Toyota do not expect to race a KERS (Kinetic Energy Recovery System) device until the middle of next season, autosport.com has learned, as other teams continue to weigh up whether or not there will be any advantage from using them at the start of 2009.
Work on KERS will accelerate over the winter as teams grapple with the new technology that will hand drivers short bursts of extra power over each lap.
But with the devices currently believed to weigh between 25 and 60 kilogrammes, some teams suspect that the advantage of the extra power boost will be outweighed by the handicap of the extra weight at the rear of the car.
Sources have told autosport.com that Toyota told their competitors in a secret Formula One Teams' Association (FOTA) meeting in China that they were preparing to start the season with a car not featuring KERS.
It was this response that is believed to have prompted McLaren boss Ron Dennis to say in press conference at Interlagos on Friday: "There is one team that does not intend to have it on its cars."
Toyota team president John Howett confirmed to autosport.com that although the Japanese manufacturer would conduct track testing of KERS next January, he did not expect them to race it until mid-season at the earliest.
"We are working flat out on KERS, but our sincere view is that people underestimate some of the major challenges," he explained.
"We will run a car in January with KERS in a monocoque not designed for it, which we could not race, but it will be a test platform - and our gut feeling is that the earliest (it will race) will be mid season. We don't know yet. We are still testing on rigs.
"So it is not that we are not going to race it. Just our position is different from some other teams who believe it will be an instant in."
When asked if the situation meant Toyota would start the season with a monocoque not designed to fit KERS, Howett said: "Fundamentally we will have a car that will run KERS, but it will be very difficult to race. That is all I am prepared to say, and we would have to modify it to be able to race."
Howett said above and beyond any performance factors that may influence his team's decision, there still remained some reliability and safety concerns about introducing the system before it was totally failsafe.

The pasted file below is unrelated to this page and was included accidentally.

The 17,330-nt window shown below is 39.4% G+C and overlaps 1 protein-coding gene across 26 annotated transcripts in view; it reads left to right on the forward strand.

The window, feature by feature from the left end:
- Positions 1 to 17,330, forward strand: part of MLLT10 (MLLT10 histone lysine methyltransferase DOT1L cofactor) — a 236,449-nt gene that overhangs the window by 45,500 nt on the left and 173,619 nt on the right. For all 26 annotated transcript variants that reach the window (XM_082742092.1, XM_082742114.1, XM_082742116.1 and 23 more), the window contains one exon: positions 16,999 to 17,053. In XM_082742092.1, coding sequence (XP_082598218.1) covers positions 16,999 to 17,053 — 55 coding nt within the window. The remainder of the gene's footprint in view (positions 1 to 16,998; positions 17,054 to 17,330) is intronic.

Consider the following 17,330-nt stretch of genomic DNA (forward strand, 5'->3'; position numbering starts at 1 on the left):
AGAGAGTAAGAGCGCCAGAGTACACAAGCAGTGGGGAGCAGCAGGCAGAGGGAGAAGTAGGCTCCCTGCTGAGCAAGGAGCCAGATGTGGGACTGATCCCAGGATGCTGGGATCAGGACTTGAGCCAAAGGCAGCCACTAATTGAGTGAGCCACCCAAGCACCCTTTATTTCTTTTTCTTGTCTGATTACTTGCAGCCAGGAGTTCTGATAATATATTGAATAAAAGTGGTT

"It is very unlikely that the first race we will have a safe and reliable KERS that will add performance benefit," he said. "I am not saying that after some time it won't, but there are some pretty big issues. Bear in mind batteries have thermal meltdown.
"We believe we have a very good system and we have it under control, but safety is an important issue for us."
The dilemma about racing KERS at the start of the season is further complicated by the fact that next year's move to slick tyres means that teams ideally want as much weight as possible at the front of the car.
Williams co-owner Patrick Head believed that such an issue could force other teams to follow Toyota's lead and delay the introduction of the systems.
"We've got now four grooves in the front tyres, it started with three, and we've got four grooves in the rear tyre," explained Head.
"When you take those grooves out it increases the contact patch area more at the front in relative terms than it does at the back. That is quite likely to cause you to want to run quite forward weight distribution.
"I'm not sure what it's like for other people, but for us, with pretty much all of our ballast taken up with a KERS that we can't really run more forward than the impact area for the side impact test, it's very difficult for us to achieve the weight distribution that we suspect we will need to make a successful car next year.
"I think there will be quite a lot of teams going to the start of the year without KERS fitted on their cars, with a plan to progressively bring it in as and when they feel that it will make a better overall racing car.
"So I think there will be quite a lot of cars in Melbourne that might be KERS capable, designed to take KERS, but might not have it on right at the beginning.
"You have got to remember that the KERS, when you analyse the potential, the difference it makes can be somewhere between 0.1s and 0.3s, perhaps at the maximum 0.35s per lap, putting aside whether it helps you overtake.
"Having your weight distribution inappropriate for the tyres by more than one or two percent will probably make more difference than those one or two tenths of a second per lap.
"So I think we are presented with a lot of challenges and the KERS, to a large extent, is optional. There are a few teams that will treat it like that at the start of the year."
Howett also expressed his disappointment that news of Toyota's plans for KERS had leaked out of the FOTA discussions in China.
"I do resent that people have mentioned that," he said. "It was a genuine meeting of absolute confidence where everybody sincerely explained (their situation) - saying that if we allowed this concession on certain discussions then we want to freeze the monocoque. We said okay, this is our sincere position at the moment."